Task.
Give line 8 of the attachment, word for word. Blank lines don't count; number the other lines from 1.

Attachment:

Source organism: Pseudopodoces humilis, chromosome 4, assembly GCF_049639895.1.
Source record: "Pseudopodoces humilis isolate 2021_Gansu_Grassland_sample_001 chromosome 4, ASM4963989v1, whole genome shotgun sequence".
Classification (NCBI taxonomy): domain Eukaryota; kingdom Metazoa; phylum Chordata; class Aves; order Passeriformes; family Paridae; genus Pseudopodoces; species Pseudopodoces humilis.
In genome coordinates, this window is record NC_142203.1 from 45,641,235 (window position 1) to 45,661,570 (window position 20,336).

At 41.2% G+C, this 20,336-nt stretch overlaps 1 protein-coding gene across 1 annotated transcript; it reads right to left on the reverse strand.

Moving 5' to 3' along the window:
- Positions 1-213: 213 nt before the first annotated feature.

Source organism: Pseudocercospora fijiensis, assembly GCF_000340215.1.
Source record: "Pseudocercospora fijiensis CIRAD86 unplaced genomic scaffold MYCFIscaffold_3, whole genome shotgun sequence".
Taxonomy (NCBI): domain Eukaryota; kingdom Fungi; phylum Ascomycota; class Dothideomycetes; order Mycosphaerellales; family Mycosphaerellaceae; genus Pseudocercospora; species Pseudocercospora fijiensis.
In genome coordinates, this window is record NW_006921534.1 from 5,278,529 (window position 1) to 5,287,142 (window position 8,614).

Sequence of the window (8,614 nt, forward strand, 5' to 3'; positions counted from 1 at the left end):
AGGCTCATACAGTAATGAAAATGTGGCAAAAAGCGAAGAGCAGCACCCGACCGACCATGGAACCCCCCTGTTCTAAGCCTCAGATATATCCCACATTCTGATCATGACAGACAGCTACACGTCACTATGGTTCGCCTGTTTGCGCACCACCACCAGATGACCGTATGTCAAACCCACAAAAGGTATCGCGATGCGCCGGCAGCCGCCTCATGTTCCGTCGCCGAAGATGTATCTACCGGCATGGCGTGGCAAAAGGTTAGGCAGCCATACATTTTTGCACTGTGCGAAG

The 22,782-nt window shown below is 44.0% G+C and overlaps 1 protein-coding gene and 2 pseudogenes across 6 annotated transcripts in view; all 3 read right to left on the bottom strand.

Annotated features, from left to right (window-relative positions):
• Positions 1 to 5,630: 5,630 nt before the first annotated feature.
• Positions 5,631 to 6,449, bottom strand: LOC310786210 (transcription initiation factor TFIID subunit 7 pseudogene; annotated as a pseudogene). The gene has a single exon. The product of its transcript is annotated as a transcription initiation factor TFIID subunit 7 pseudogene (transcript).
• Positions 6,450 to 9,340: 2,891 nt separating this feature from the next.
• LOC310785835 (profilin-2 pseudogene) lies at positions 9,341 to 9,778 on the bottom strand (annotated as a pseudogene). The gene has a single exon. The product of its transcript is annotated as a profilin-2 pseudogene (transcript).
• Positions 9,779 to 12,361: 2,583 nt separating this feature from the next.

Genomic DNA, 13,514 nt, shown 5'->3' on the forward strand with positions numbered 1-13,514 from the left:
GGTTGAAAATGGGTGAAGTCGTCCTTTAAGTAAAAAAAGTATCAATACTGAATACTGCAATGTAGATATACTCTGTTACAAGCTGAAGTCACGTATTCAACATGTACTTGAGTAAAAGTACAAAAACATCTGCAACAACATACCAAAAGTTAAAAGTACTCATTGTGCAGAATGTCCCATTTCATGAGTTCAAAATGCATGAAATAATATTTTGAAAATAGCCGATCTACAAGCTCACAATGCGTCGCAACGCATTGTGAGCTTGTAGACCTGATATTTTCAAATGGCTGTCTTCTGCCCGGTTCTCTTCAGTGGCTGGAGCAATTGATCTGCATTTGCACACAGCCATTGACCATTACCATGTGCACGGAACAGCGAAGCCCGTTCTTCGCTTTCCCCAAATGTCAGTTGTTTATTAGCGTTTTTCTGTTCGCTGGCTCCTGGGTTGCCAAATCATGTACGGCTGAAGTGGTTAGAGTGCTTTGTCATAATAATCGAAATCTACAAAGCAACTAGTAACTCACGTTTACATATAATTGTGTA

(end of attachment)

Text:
Source organism: Pseudocercospora fijiensis, assembly GCF_000340215.1.